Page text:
The fact that there was no evidence of “debris from broken Palestinian rockets in the school” should have been a critical question broached or answered in US news reports. But outlets were so beguiled or distracted by what Israeli military forces were suggesting that they did not bother to produce journalism that advanced the story by addressing such critical questions.

New York Times: “The Source of the Blasts Was Unclear”

Multiple reports acknowledged that the UNRWA had been repeatedly asking for a window of time that staff and refugees could evacuate the school. The UNRWA apparently was not getting any answer. The Israeli military had confirmation just before the attack that people were being evacuated but shells were still fired by military forces.

Given this chain of events, one would think the US media would ask why Israel was shelling an area where it knew refugees were located. If the objective was not to shell and kill innocent civilians, why launch weapons that would result in terrible death and destruction?

The New York Times’ Jodi Rudoren, who has developed a notorious representation for letting Israeli propaganda influence her coverage, and Ben Hubbard wrote, “The source of the blasts was unclear, setting off recriminations between Israelis and Palestinians over which side was responsible. People in the school reported three to five blasts and accused Israel of shelling them. Israel suggested that rockets fired by militants might have fallen short of their targets or that the school might have been hit with errant shells from either side in fighting nearby. The United Nations said it could not confirm the source of the blasts.”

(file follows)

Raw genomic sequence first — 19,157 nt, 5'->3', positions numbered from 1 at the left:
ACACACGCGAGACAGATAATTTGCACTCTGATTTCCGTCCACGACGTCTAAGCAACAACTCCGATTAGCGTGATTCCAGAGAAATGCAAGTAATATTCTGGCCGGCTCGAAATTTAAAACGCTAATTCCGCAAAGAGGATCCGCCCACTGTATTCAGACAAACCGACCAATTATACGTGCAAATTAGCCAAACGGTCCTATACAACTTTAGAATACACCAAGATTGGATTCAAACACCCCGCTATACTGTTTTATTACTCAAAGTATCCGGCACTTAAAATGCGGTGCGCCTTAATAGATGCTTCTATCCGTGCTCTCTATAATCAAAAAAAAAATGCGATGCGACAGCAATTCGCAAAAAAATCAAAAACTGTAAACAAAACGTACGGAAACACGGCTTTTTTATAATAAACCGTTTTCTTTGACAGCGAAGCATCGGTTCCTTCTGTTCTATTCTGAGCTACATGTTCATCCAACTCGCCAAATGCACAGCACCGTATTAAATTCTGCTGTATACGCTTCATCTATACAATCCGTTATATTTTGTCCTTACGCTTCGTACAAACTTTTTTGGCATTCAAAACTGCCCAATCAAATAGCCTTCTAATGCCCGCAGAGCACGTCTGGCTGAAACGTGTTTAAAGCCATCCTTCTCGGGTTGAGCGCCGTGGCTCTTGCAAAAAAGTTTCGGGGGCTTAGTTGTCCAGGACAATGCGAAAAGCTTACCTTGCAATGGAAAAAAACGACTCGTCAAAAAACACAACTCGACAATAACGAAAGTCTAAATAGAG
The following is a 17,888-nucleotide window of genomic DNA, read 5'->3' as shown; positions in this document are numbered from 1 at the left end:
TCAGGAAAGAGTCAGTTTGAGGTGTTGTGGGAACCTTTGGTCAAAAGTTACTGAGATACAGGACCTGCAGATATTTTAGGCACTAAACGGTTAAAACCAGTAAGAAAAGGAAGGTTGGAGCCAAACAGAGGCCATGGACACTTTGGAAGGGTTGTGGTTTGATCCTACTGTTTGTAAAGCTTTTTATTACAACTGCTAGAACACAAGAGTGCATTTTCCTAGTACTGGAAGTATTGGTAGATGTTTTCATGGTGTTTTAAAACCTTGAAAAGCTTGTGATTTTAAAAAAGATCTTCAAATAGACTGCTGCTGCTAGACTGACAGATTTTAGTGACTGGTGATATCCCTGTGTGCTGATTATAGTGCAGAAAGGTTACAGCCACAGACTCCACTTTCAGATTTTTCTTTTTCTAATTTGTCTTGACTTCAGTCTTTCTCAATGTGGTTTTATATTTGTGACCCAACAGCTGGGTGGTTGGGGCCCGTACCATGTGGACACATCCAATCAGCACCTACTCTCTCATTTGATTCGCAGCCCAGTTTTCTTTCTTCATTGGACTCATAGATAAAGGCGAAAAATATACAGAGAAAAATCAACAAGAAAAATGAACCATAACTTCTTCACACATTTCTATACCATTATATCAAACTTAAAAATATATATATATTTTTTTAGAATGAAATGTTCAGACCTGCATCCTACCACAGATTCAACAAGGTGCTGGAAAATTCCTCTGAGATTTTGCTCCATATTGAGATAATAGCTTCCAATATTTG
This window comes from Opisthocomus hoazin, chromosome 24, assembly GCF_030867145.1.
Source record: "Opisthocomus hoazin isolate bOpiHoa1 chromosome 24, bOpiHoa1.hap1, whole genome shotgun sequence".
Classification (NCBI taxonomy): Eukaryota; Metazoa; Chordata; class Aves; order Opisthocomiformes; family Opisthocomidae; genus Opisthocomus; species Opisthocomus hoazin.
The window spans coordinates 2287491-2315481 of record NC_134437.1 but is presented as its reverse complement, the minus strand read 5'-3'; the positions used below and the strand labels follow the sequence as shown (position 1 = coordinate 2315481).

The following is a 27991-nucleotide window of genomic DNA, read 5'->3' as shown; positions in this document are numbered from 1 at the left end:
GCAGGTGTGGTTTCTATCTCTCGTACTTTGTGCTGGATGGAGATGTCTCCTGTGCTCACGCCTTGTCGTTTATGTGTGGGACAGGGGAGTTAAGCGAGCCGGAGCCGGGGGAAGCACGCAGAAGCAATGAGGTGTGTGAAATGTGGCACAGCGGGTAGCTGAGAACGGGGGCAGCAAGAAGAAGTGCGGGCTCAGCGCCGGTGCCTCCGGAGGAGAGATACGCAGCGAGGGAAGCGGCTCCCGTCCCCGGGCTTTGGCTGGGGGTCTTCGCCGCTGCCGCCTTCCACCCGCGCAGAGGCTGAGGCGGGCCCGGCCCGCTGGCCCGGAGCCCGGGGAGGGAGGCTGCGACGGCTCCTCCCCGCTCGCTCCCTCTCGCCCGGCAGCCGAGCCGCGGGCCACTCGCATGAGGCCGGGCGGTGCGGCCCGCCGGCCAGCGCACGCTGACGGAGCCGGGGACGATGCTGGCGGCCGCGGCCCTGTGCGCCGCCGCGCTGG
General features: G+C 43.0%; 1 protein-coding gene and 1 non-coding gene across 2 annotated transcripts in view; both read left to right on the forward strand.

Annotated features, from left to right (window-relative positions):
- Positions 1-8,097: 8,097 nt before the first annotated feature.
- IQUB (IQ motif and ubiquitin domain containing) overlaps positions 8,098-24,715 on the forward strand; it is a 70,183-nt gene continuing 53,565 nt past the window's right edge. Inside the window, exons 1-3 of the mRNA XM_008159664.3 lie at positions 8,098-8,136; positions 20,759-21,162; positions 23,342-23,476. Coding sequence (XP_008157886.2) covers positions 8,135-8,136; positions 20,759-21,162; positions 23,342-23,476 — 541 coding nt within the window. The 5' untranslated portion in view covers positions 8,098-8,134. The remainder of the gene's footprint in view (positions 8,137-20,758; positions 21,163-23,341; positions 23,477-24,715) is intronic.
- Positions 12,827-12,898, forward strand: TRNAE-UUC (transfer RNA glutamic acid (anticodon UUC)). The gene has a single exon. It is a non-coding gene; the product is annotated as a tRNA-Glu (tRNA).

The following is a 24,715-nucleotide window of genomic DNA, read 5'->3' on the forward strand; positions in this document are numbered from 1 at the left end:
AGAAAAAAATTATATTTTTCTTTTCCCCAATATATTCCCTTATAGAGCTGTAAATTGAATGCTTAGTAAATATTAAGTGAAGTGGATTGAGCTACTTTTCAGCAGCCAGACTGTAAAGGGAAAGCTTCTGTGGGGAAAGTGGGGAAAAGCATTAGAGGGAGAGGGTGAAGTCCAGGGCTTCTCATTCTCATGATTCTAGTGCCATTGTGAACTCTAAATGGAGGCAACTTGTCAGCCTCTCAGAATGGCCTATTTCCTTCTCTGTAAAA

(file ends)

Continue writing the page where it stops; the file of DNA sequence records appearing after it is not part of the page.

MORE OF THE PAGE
Rudoren and Hubbard mentioned that Turner had been certain that previous instances of attacks on schools had come from Israeli forces. Then she proceeded to grant anonymity to an Israeli military official for this disinformation:

…An Israeli official who coordinates with international organizations said this week that he had provided military commanders with coordinates of 523 sensitive sites to avoid. He showed reporters a graphic with dates and times of rockets being launched from several such sites — including a mosque, a hospital and a playground — in the Shejaiya neighborhood of Gaza City.

”It’s easy to blame us. ‘Why are you hitting that hospital?’ Why not blame them? Why are you launching from those sensitive places?” said the official, speaking on the condition of anonymity under military rules…

Forgetting Operation Cast Lead

What the New York Times reporters and others ignored is the history Israel has of shelling UNRWA compounds. On January 15, 2009, during Operation Cast Lead, Israel shelled a UNRWA compound in Gaza City with “high explosive and white phosphorous munitions.” The compound was sheltering 600 to 700 civilians and “contained a huge fuel depot,” according to the UN fact-finding mission which produced what is commonly referred to as “The Goldstone Report.”

During Operation Cast Lead, Israeli forces also shelled a junction nearby a UNRWA school that was “sheltering more than 1,300 people.” This prompted UNRWA director of operations in Gaza, John Ging, to declare, “There is nowhere safe in Gaza. Everyone here is terrorized and traumatized.”

Similar to claims made about the school attack, what the Israeli government maintained was that white phosphorous had been fired to “produce a smokescreen to protect Israeli forces from the Hamas anti-tank crews operating adjacent to the UNRWA headquarters.” And, “Despite the maintenance of a safety distance, some felt wedges and other components of the projectiles apparently landed in the compound after the release of felt wedges in the air. The IDF neither anticipated nor intended this outcome.”